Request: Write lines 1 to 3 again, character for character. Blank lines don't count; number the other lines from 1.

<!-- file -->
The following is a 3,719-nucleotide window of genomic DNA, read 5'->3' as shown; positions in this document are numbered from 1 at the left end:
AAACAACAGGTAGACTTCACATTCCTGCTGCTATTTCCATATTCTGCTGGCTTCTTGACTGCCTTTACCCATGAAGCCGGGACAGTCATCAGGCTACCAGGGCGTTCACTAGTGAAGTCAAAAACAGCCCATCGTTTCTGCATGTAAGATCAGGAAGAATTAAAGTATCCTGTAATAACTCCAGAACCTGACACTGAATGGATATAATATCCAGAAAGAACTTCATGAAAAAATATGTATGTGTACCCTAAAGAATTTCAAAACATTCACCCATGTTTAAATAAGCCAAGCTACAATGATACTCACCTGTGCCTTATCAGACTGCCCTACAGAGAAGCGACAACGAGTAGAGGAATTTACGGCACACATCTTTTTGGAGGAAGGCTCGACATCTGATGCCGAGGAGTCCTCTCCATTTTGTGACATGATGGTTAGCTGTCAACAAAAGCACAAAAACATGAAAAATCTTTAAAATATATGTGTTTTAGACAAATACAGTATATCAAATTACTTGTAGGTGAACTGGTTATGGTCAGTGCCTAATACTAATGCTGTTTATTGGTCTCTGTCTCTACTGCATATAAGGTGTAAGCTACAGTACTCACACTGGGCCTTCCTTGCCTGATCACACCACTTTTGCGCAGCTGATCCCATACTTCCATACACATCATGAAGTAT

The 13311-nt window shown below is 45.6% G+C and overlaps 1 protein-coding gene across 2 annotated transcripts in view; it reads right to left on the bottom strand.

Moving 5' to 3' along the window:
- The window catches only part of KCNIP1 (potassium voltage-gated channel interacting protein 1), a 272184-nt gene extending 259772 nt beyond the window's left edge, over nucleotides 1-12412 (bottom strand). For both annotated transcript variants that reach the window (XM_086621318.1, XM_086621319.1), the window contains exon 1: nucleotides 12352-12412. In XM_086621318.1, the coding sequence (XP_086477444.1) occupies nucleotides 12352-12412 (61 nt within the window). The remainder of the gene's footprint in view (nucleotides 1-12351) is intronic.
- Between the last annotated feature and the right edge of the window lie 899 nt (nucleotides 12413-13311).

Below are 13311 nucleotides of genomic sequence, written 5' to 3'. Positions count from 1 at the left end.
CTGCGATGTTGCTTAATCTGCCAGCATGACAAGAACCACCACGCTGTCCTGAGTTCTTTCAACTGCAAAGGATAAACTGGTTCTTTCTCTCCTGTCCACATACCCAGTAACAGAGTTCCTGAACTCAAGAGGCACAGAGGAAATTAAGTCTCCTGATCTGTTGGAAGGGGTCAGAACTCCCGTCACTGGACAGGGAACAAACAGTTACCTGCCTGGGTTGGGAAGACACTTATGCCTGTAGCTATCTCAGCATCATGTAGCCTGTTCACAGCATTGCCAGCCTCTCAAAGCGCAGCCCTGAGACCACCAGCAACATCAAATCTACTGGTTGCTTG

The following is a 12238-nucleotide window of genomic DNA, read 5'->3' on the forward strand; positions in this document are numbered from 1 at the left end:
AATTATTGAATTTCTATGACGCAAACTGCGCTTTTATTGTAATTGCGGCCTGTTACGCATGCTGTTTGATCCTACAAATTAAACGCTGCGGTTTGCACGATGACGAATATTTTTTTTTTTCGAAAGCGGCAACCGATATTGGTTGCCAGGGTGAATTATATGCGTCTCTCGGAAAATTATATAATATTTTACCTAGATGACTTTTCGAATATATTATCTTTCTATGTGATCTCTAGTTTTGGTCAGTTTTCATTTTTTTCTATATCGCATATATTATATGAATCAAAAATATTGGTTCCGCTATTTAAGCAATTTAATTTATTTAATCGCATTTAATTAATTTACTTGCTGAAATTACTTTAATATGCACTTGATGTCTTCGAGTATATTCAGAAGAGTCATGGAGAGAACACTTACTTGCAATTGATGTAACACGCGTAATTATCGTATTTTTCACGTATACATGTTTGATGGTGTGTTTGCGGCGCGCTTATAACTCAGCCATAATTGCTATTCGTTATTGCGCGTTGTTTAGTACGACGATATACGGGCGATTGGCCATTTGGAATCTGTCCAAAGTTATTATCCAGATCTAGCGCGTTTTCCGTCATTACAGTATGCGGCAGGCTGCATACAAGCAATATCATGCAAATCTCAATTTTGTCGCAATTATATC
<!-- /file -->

The following is a 3,719-nucleotide window of genomic DNA, read 5'->3' as shown; positions in this document are numbered from 1 at the left end:
AAACAACAGGTAGACTTCACATTCCTGCTGCTATTTCCATATTCTGCTGGCTTCTTGACTGCCTTTACCCATGAAGCCGGGACAGTCATCAGGCTACCAGGGCGTTCACTAGTGAAGTCAAAAACAGCCCATCGTTTCTGCATGTAAGATCAGGAAGAATTAAAGTATCCTGTAATAACTCCAGAACCTGACACTGAATGGATATAATATCCAGAAAGAACTTCATGAAAAAATATGTATGTGTACCCTAAAGAATTTCAAAACATTCACCCATGTTTAAATAAGCCAAGCTACAATGATACTCACCTGTGCCTTATCAGACTGCCCTACAGAGAAGCGACAACGAGTAGAGGAATTTACGGCACACATCTTTTTGGAGGAAGGCTCGACATCTGATGCCGAGGAGTCCTCTCCATTTTGTGACATGATGGTTAGCTGTCAACAAAAGCACAAAAACATGAAAAATCTTTAAAATATATGTGTTTTAGACAAATACAGTATATCAAATTACTTGTAGGTGAACTGGTTATGGTCAGTGCCTAATACTAATGCTGTTTATTGGTCTCTGTCTCTACTGCATATAAGGTGTAAGCTACAGTACTCACACTGGGCCTTCCTTGCCTGATCACACCACTTTTGCGCAGCTGATCCCATACTTCCATACACATCATGAAGTAT

The 13311-nt window shown below is 45.6% G+C and overlaps 1 protein-coding gene across 2 annotated transcripts in view; it reads right to left on the bottom strand.